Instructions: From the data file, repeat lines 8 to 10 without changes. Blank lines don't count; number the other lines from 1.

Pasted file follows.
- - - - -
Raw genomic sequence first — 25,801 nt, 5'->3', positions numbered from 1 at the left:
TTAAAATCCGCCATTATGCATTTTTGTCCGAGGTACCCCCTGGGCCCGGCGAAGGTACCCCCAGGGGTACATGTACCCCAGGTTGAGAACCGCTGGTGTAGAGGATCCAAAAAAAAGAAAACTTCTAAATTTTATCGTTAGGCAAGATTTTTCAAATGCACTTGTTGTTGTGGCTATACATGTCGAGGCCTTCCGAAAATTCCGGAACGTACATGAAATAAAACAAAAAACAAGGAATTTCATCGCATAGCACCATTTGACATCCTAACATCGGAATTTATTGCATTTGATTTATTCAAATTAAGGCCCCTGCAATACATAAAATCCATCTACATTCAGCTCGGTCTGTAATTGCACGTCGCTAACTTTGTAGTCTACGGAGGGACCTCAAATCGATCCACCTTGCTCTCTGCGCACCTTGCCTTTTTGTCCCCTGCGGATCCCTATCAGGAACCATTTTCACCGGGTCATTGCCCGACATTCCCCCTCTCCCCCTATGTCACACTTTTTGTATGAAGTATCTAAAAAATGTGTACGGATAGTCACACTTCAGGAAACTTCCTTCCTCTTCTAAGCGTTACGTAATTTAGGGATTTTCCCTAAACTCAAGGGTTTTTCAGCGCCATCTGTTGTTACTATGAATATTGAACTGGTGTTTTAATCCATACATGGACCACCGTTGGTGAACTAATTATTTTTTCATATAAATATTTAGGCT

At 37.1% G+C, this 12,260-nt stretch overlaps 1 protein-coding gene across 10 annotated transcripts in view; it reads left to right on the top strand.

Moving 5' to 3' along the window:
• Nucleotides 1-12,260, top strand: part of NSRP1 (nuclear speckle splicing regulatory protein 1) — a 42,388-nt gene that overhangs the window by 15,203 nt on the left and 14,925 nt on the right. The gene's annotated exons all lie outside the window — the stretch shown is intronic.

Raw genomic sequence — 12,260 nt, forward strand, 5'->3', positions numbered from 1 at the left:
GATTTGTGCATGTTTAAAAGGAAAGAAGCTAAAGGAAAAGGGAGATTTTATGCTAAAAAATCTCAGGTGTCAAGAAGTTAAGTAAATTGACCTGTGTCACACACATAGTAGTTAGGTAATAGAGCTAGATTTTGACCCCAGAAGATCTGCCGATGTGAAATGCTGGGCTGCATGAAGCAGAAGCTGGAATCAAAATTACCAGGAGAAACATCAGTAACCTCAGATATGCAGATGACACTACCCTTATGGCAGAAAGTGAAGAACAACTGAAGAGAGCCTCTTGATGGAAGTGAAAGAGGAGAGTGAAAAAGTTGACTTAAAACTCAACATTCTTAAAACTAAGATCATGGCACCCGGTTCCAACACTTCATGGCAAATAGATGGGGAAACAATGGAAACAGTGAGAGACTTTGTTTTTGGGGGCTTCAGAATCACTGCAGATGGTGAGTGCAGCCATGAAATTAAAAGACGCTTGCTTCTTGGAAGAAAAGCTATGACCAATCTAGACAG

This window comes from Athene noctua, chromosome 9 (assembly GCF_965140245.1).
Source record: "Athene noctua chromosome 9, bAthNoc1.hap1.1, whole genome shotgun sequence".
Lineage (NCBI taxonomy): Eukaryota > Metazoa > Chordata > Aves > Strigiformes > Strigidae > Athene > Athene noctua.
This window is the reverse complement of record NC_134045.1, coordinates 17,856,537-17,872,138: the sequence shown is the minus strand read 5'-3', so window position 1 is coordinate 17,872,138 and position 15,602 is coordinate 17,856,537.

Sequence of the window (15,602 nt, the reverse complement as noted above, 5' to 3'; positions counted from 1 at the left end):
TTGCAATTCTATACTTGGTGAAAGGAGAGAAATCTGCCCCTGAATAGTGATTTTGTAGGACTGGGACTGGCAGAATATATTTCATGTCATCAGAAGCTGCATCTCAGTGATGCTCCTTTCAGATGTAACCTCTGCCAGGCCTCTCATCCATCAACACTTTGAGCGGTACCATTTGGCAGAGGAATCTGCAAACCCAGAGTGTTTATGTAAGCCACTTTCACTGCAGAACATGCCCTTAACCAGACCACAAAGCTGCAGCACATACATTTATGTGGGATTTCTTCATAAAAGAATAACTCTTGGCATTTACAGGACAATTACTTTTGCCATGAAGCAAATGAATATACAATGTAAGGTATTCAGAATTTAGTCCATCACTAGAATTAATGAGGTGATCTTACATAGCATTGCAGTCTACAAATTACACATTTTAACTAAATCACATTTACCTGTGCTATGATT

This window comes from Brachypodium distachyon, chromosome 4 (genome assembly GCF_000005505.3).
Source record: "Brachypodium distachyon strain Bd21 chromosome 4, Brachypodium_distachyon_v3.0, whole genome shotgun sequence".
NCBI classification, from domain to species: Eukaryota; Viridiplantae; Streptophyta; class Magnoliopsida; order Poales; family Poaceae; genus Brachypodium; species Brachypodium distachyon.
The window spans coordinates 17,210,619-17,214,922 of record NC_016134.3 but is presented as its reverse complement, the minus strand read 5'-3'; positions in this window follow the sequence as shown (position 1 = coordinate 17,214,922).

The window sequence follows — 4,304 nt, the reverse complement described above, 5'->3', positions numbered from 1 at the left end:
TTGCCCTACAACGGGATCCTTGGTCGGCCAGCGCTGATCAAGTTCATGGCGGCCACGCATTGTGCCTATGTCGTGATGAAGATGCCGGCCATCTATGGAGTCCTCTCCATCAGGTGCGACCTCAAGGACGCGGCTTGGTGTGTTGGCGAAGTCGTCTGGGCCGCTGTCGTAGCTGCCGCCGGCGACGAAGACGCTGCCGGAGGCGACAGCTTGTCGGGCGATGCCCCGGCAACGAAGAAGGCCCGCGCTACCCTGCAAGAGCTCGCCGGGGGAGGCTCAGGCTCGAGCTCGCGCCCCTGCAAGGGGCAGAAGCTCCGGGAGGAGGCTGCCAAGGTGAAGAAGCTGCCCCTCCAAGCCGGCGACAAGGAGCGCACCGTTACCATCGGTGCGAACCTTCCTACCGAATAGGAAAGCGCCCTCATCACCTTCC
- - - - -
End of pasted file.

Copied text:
This window comes from Athene noctua, chromosome 9 (assembly GCF_965140245.1).
Source record: "Athene noctua chromosome 9, bAthNoc1.hap1.1, whole genome shotgun sequence".
Lineage (NCBI taxonomy): Eukaryota > Metazoa > Chordata > Aves > Strigiformes > Strigidae > Athene > Athene noctua.